I am very pleased to announce the launch of my new website! It still requires work – but is ready to be seen. I have included a few images from different website galleries just to give you an idea of what’s there. Please visit it when you have a chance.
Posted in Cape Breton Studio, Galleries, Painting, print, Weaving & Textiles
Tagged assemblages, Cape Breton, painting, print, Textiles, Toronto, watercolour, weaving, website
Folks in the South Haven Weavers Guild, including myself, have been working very hard for this day. I am about to head out the door to help with the Fibre Festival set up. The Festival is open today, Friday, noon to 5, and Saturday, Sunday, Monday & Tuesday 10-5. Location is the Baddeck Fire/Community Hall, Baddeck, Nova Scotia. We share the space with the quilters so there will be lots to see. Along with lots of large and soft scarves and shawls, I am selling a few of my recent small tapestries. As part of Celtic Colours, we are happy to join in the kick off of the music festival, although just visual “music” at the Fibre Festival. Hope to see you there!
I’ve taken a simpler approach to the final set of alpaca silk scarves. The warp is all one colour and the weft will also be one colour. I threaded the warp so that there is one large section of lace that extends to two inch borders of plain weave on each side. I am liking these a lot! They are light, incredibly soft and feel oh so luxurious! This is the final set of scarves for the Fibre Festival in Baddeck, in a couple of weeks.
Ikat is a challenging technique requiring patience, strong hands, and careful control of thousands of yards of yarn. I am always surprised at the results which, despite my efforts at control, have a life of their own. This set was particularly surprising and pleasing after a few scary moments. Producing scarves with the basic white achieved through resist, but also with two other colours is particularly tricky. Choosing the right colours of dye to overlay is also a part of the puzzle. I started these scarves in July and then left the warp stretched in the upstairs of my studio until about a week ago when I finished the tying off of the resist sections, and then began the dye process leading up to the weaving. I had to wind skeins of cotton yarn for the weft to be dyed in colours as well.
In dyeing ikat warp with two colours, I use the darker dye first. In this case that was a purple dye – yikes! It looked pretty ghastly, and after all that work with the tying off. Nothing for it but to move to the next step. Then it has to get rinsed, about half the ties removed, and redyed. This step involved overdying the purple with a mix of primary yellow and golden yellow dye. The results were amazing, thank goodness! I don’t aim for a fully saturated dye process – I like the somewhat varied look that comes with how my dye bath works on the yarn that is held between the tightly tied sections. So you can see hints of purple in the yarn. The yarn is then rinsed again, soaked in fixative, the rest of the ties removed and left to dry.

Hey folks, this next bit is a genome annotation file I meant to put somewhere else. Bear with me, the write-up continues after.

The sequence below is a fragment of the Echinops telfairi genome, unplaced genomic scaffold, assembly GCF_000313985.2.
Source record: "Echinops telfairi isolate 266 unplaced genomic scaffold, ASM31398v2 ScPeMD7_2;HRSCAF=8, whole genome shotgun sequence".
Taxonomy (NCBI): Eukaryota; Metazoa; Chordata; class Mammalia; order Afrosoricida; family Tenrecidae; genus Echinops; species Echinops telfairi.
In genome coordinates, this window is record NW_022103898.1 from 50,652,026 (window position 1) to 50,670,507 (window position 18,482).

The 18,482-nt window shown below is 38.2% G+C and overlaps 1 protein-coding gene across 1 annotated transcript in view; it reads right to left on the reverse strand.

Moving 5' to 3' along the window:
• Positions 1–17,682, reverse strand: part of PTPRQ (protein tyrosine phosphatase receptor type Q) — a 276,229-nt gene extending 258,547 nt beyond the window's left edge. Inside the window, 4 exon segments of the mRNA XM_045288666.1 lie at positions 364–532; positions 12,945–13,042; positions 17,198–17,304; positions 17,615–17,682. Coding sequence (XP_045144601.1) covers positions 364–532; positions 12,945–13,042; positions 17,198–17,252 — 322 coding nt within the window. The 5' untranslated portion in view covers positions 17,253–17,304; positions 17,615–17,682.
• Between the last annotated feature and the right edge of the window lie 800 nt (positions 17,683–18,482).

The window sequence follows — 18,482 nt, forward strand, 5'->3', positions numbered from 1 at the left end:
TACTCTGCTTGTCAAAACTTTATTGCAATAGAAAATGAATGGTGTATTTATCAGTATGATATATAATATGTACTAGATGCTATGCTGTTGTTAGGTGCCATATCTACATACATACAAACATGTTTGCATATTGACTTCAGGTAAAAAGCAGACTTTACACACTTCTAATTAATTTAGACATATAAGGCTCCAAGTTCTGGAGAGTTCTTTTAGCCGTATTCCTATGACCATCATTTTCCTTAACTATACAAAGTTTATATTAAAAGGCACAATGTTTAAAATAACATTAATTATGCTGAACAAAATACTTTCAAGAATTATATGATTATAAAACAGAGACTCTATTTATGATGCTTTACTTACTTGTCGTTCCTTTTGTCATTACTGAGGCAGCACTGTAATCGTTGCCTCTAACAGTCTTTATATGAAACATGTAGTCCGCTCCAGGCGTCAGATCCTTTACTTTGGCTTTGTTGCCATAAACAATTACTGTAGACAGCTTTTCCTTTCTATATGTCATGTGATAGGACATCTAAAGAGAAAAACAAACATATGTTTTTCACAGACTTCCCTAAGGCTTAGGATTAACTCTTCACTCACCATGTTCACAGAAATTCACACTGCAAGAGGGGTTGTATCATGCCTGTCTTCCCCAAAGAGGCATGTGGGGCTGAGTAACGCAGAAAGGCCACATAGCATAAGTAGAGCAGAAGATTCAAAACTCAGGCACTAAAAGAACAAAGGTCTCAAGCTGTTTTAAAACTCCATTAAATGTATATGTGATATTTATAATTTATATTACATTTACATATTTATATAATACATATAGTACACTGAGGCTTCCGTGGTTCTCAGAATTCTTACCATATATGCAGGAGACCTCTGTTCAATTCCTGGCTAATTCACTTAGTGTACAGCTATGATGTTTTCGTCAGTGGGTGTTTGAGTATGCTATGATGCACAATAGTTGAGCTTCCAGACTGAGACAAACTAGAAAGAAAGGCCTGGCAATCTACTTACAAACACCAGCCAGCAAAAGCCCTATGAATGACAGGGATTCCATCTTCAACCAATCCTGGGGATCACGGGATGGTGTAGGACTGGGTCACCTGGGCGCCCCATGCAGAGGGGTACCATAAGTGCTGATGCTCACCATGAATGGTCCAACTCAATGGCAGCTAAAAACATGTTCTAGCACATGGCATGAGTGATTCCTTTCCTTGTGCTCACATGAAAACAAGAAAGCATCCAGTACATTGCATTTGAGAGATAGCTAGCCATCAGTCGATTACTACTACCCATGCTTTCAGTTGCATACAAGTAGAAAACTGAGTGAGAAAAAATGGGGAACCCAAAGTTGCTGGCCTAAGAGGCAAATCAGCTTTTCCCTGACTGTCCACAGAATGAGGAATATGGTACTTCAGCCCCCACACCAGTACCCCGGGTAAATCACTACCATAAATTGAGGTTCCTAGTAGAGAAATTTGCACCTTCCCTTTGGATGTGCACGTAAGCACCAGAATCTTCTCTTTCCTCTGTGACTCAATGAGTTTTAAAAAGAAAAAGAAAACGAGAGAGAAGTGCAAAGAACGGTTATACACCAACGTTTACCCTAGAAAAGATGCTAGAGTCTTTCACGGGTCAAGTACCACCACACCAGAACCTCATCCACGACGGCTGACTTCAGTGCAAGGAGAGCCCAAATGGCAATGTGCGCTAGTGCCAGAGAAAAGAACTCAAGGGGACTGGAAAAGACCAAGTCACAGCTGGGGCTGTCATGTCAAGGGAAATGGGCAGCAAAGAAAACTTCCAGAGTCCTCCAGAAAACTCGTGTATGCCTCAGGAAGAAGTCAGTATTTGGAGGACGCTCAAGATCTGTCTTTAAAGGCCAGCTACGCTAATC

Finally, the warp is put on the loom – this can be tricky for a couple of reasons. The resist-dyed sections have to be split up and spread across the warp which can cause a bit of tangling, and the dye fixative makes the yarn rather rough causing more tangling. Patience! And this is just warp ikat – brilliant artisans in many places in the world produce what is called double-ikat where the dyeing of both warp and weft creates elaborate patterns as a result of incredible skill. Warp ikat is enough for me. It is challenging enough that sometimes I wonder why I do this, then I see the finished cloth and it was all worth it! I hope you agree! These five beautiful and soft cotton/silk scarf/shawls are headed to the Fibre Festival in Baddeck in October.
The alpaca silk scarves are so beautiful – I keep making more. I am building stock for the upcoming Fibre Festival which is part of Celtic Colours held at the Community Fire Hall in Baddeck, Nova Scotia in early October. This is the last set I finished and I have another set on the loom as of today.
I am very lucky to be able to show my work at both the Victoria County Creates Gallery and the Cape Breton Centre for Craft and Design Gallery. Both are wonderful galleries with committed people running them. Their support means a lot!
Posted in Cape Breton Studio, Galleries, Weaving & Textiles
Tagged alpaca, Baddeck, Cape Breton Centre for Craft and Design, Nova Scotia, scarves, silk, Sydney, tea towels, Victoria County Creates Gallery
A thousand thank yous (wish i could remember how to say it in Gaelic – I will have to check the signs on the Cabot Trail) to all the wonderful folks who came out to our show and sale in August. Linda and I had a lot of fun, setting up, at the show, and afterwards. Great talking to neighbours and other visitors. Sharing this kind of event with my old buddy is one of those experiences that is so heart-felt and so amazing! I am fortunate to have such a good friend so close by and how cool that we are able to share our art and craft. And I love Linda’s new pastels! I have a real beauty on my wall! I have an idea – let’s do it again next year!